If you’ve read my guide up to this point, then you should now have a firm understanding of how Bitcoin options actually work. I also hope that you have a good grasp of both the potential rewards and risks. If you’re ready to take the plunge by trading Bitcoin options today, below I list some of the best platforms to do this with.
Before I get to that, these are some of the metrics that I looked for in my search for the best Bitcoin options platform:
- Variety of options markets – for example, strike prices and expiry dates
- Contract value – i.e. the minimum amount you need to stake to purchase your options contract
- Minimum deposit and supported payment methods
- Reputation in the cryptocurrency trading scene
- Fees, commissions, and competitiveness of premium
Taking the above into account – here are my top picks:
Deribit – Best All-Round Bitcoin Options Trading Platform
The real-world screenshot examples I gave above were taken from Deribit. This platform is focused exclusively on cryptocurrency derivatives and offers both Bitcoin futures and options. I like Deribit for several reasons.
In terms of its Bitcoin options markets, the platform offers heaps of contract durations. This runs from daily, weekly, monthly, quarterly, and right up to 10-months. As such, Deribit is great if you want to purchase longer-term options.
Additionally, each of the aforementioned contract durations comes with heaps of strike prices. In the example I gave earlier on 10-month contracts, this varied from $8,000 to $40,000 – which gives you plenty of flexibility to deploy an options trade that meets your requirements.
In terms of minimums, you can purchase from just 0.1 BTC of an options contract. As such, if the premium on your chosen market has a USD-value of $4,000 – you would need to outlay $400. You can, however, also apply leverage to your options trade – meaning that your financial outlay can be reduced by a considerable amount.
There is plenty of liquidity at Deribit, too – so you should never have any issues entering and exiting the market. However, I should make it clear that Deribit also comes with its flaws. At the forefront of this is that the platform only hosts European-style options.
As I mentioned earlier, this means that you need to wait for the contracts to expire before you can realize your profit or loss. In other words, you can’t offload your calls or puts before they expire. Additionally, Deribit does not accept fiat currency deposits. Instead, you need to fund your account with Bitcoin.
If you don’t have any Bitcoin to hand, you will first need to buy some and then transfer it over to your Deribit account. In terms of fees, you will initially pay a commission of 0.03% of the underlying contract value. When the contracts expire, you then pay a settlement fee of 0.015%.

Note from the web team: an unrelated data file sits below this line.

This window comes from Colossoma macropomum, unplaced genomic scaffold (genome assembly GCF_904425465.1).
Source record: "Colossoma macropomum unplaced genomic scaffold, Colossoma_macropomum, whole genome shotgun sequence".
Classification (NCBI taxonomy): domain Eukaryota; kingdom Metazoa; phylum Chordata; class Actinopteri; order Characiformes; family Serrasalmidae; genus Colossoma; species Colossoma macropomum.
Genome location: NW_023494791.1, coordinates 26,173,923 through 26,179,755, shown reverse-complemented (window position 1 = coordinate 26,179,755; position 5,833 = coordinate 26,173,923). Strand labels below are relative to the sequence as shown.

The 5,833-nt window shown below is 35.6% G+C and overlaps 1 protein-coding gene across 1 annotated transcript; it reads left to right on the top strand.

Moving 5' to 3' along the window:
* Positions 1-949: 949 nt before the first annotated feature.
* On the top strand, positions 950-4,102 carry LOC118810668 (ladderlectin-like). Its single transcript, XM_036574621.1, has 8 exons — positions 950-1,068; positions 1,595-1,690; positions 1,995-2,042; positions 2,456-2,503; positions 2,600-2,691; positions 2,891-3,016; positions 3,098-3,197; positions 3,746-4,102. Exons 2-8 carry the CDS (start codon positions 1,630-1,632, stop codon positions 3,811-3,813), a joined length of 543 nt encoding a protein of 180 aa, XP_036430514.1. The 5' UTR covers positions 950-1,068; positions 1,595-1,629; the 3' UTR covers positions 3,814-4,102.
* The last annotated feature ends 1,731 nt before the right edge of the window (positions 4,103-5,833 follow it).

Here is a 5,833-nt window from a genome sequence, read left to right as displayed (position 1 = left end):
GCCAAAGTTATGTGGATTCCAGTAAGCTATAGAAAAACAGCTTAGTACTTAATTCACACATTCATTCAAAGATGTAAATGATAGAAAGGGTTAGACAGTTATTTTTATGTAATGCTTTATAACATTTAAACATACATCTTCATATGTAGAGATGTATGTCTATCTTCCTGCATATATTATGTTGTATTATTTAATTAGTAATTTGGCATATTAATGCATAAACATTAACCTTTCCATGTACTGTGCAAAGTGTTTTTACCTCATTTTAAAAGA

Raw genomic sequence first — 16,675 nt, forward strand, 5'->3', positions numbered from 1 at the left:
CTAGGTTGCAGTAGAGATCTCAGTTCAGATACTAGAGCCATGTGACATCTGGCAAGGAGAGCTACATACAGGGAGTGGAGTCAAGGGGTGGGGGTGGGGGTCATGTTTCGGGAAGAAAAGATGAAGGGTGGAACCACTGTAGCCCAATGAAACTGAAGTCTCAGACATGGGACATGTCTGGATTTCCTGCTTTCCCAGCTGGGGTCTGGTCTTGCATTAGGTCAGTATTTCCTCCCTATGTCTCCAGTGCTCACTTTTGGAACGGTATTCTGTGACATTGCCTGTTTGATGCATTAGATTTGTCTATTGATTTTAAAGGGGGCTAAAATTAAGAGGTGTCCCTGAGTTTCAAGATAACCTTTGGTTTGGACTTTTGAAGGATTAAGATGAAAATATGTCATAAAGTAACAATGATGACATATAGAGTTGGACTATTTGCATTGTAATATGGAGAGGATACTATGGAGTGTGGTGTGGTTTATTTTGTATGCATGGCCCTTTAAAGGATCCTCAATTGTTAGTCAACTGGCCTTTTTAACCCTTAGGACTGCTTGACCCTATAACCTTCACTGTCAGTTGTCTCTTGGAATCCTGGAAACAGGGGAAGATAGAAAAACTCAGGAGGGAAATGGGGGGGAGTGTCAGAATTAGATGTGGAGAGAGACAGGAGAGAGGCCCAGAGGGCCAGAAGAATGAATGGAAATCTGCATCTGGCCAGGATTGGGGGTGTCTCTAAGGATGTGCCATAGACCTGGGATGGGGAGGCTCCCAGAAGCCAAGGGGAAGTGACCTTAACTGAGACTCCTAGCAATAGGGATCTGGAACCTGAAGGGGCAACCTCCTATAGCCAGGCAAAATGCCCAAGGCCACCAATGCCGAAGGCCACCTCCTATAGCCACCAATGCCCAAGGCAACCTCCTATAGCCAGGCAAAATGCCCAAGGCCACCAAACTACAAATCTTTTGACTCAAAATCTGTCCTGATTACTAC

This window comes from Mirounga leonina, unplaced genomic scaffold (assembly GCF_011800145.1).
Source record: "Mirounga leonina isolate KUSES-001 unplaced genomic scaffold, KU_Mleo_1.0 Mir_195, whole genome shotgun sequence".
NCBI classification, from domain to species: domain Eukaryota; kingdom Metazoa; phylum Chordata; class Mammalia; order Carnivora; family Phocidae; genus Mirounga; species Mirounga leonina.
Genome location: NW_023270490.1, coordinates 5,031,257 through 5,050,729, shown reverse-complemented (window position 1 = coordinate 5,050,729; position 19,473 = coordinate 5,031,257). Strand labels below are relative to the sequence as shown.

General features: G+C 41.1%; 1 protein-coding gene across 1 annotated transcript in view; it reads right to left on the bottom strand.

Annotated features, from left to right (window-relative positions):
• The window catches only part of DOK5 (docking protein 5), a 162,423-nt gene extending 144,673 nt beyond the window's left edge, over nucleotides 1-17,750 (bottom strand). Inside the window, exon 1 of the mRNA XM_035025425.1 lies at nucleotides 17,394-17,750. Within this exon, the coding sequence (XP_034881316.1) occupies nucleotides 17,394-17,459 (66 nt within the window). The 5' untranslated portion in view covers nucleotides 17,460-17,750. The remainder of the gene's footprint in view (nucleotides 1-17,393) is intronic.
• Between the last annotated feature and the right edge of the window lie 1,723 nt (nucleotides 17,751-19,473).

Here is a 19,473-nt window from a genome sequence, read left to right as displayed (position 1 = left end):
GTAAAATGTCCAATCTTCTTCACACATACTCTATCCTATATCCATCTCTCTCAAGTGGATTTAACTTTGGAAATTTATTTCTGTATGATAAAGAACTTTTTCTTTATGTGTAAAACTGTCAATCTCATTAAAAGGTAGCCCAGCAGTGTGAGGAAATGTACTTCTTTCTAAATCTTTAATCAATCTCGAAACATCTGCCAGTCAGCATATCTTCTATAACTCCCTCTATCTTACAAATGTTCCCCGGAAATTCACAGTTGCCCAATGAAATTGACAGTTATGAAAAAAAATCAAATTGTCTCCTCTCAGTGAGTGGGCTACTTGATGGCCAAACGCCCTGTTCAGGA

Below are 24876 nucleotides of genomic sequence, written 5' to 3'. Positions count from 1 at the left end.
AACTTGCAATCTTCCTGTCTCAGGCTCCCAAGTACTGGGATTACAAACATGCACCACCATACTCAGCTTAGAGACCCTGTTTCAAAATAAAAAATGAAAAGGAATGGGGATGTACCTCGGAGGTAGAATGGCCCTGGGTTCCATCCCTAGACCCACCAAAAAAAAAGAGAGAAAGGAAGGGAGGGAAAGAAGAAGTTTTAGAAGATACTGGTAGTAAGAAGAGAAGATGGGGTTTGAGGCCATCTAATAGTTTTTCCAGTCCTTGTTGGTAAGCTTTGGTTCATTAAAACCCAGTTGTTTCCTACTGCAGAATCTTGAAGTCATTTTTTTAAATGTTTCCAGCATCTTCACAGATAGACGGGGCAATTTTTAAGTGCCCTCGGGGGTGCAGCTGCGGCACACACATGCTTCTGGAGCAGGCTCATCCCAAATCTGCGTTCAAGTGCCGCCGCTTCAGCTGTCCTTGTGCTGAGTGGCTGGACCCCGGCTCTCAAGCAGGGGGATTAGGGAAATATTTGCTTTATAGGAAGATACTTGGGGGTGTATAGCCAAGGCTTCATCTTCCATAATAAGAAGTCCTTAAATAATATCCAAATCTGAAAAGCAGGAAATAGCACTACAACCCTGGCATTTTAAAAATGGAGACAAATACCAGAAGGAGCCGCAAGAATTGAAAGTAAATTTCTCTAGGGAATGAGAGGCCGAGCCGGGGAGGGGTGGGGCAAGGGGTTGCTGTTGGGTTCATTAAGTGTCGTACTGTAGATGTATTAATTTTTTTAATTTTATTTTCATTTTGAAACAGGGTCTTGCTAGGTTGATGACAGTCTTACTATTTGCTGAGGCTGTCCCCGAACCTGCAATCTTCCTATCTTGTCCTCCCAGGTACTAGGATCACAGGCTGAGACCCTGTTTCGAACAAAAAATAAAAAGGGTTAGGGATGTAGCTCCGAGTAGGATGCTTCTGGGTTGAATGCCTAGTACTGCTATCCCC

Finally, Deribit is not regulated. After all, it allows you to trade cryptocurrency derivatives with leverage. The platform does, however, note that it keeps 99% of its Bitcoin holdings in cold storage. The balance is kept in hot wallets to facilitate withdrawal requests.
Binance – American-Style Bitcoin Options, But Maximum Duration of 1 Day
Binance is one of the largest cryptocurrency exchanges in terms of daily trading volume – with hundreds of pairs on offer. It has a great reputation in this space and is continuously making strides to acquire a regulatory standing.
As of April 2020 – the popular exchange entered the Bitcoin options scene. In terms of the positives, all of the options markets at Binance are American-style. This allows you to exit your position before they expire – which is ideal for risk-management purposes.
It is also notable that all commissions are built into the premium. That is to say, once you pay the premium to access your desired options market, you don’t need to worry about settlement fees. However, the main drawback with choosing Binance for your Bitcoin options needs is that it is only suitable for day traders.
This is because the maximum duration on offer is 24 hours. As such, if you’re looking to speculate over several weeks or months – Binance won’t be suitable.
Bitcoin Options Guide – The Bottom Line
In summary, Bitcoin options can be a great tool for speculating on the future value of Bitcoin. Whether that’s on a weekly, monthly, quarterly, or annual basis – these options contracts only require a premium upfront.
As such, you can potentially make large gains by risking a small amount. In turn, if your speculation is incorrect, the most you can lose is the premium itself.
On the flip side, Bitcoin options are hugely complex and there is a lot to understand before you take the plunge. This includes understanding the basics of calls and puts, strike prices, premiums, and the difference between European/American-style contracts.